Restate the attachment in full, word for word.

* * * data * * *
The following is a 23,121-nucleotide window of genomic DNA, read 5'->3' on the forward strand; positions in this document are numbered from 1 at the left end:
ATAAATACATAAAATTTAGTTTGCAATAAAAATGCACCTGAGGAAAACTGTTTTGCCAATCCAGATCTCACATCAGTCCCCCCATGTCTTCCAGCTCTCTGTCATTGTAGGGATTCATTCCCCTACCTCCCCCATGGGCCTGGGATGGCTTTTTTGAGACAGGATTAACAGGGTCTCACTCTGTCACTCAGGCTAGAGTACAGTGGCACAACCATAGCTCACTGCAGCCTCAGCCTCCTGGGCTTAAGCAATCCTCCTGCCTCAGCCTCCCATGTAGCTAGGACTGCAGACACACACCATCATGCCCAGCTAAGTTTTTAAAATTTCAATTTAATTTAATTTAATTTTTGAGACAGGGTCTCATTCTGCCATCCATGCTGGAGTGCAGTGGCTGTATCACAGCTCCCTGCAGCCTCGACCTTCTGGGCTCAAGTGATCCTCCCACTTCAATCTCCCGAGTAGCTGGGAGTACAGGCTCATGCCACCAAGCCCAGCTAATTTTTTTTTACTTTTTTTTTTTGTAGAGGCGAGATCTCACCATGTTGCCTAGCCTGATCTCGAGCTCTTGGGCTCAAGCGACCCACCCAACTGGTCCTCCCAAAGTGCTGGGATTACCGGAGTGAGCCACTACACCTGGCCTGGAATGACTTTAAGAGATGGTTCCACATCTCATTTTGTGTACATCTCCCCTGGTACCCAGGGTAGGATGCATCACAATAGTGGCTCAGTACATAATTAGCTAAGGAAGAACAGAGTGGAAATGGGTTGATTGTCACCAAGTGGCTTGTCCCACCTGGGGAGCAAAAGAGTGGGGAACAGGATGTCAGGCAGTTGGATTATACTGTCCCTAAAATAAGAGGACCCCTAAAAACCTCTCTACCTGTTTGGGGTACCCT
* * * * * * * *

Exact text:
The following is a 23,121-nucleotide window of genomic DNA, read 5'->3' on the forward strand; positions in this document are numbered from 1 at the left end:
ATAAATACATAAAATTTAGTTTGCAATAAAAATGCACCTGAGGAAAACTGTTTTGCCAATCCAGATCTCACATCAGTCCCCCCATGTCTTCCAGCTCTCTGTCATTGTAGGGATTCATTCCCCTACCTCCCCCATGGGCCTGGGATGGCTTTTTTGAGACAGGATTAACAGGGTCTCACTCTGTCACTCAGGCTAGAGTACAGTGGCACAACCATAGCTCACTGCAGCCTCAGCCTCCTGGGCTTAAGCAATCCTCCTGCCTCAGCCTCCCATGTAGCTAGGACTGCAGACACACACCATCATGCCCAGCTAAGTTTTTAAAATTTCAATTTAATTTAATTTAATTTTTGAGACAGGGTCTCATTCTGCCATCCATGCTGGAGTGCAGTGGCTGTATCACAGCTCCCTGCAGCCTCGACCTTCTGGGCTCAAGTGATCCTCCCACTTCAATCTCCCGAGTAGCTGGGAGTACAGGCTCATGCCACCAAGCCCAGCTAATTTTTTTTTACTTTTTTTTTTTGTAGAGGCGAGATCTCACCATGTTGCCTAGCCTGATCTCGAGCTCTTGGGCTCAAGCGACCCACCCAACTGGTCCTCCCAAAGTGCTGGGATTACCGGAGTGAGCCACTACACCTGGCCTGGAATGACTTTAAGAGATGGTTCCACATCTCATTTTGTGTACATCTCCCCTGGTACCCAGGGTAGGATGCATCACAATAGTGGCTCAGTACATAATTAGCTAAGGAAGAACAGAGTGGAAATGGGTTGATTGTCACCAAGTGGCTTGTCCCACCTGGGGAGCAAAAGAGTGGGGAACAGGATGTCAGGCAGTTGGATTATACTGTCCCTAAAATAAGAGGACCCCTAAAAACCTCTCTACCTGTTTGGGGTACCCT